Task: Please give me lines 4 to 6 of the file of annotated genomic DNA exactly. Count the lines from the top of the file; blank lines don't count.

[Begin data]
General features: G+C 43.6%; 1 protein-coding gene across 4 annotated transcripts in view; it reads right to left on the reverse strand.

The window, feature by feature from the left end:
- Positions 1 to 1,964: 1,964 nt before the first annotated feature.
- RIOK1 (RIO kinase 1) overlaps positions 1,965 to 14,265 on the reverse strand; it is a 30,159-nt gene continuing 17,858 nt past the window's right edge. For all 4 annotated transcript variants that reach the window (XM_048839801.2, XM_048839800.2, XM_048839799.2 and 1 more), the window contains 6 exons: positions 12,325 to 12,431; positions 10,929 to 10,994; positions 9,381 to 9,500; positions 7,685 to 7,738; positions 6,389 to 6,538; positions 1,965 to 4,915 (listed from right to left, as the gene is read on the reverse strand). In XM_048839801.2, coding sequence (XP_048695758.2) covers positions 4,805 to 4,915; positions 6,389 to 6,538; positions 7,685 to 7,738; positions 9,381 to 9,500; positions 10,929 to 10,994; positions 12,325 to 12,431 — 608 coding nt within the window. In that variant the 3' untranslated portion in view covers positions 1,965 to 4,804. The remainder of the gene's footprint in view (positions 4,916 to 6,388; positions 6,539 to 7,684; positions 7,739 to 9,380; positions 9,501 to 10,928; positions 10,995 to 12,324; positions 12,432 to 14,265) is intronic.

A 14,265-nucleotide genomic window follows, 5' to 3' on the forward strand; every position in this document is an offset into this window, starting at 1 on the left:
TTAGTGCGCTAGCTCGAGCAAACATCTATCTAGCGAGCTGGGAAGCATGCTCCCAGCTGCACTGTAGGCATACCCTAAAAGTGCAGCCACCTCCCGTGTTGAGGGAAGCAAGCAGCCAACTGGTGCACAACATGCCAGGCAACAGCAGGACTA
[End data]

- RIOK1 (RIO kinase 1) overlaps positions 1,965 to 14,265 on the reverse strand; it is a 30,159-nt gene continuing 17,858 nt past the window's right edge. For all 4 annotated transcript variants that reach the window (XM_048839801.2, XM_048839800.2, XM_048839799.2 and 1 more), the window contains 6 exons: positions 12,325 to 12,431; positions 10,929 to 10,994; positions 9,381 to 9,500; positions 7,685 to 7,738; positions 6,389 to 6,538; positions 1,965 to 4,915 (listed from right to left, as the gene is read on the reverse strand). In XM_048839801.2, coding sequence (XP_048695758.2) covers positions 4,805 to 4,915; positions 6,389 to 6,538; positions 7,685 to 7,738; positions 9,381 to 9,500; positions 10,929 to 10,994; positions 12,325 to 12,431 — 608 coding nt within the window. In that variant the 3' untranslated portion in view covers positions 1,965 to 4,804. The remainder of the gene's footprint in view (positions 4,916 to 6,388; positions 6,539 to 7,684; positions 7,739 to 9,380; positions 9,501 to 10,928; positions 10,995 to 12,324; positions 12,432 to 14,265) is intronic.

A 14,265-nucleotide genomic window follows, 5' to 3' on the forward strand; every position in this document is an offset into this window, starting at 1 on the left:
TTAGTGCGCTAGCTCGAGCAAACATCTATCTAGCGAGCTGGGAAGCATGCTCCCAGCTGCACTGTAGGCATACCCTAAAAGTGCAGCCACCTCCCGTGTTGAGGGAAGCAAGCAGCCAACTGGTGCACAACATGCCAGGCAACAGCAGGACTA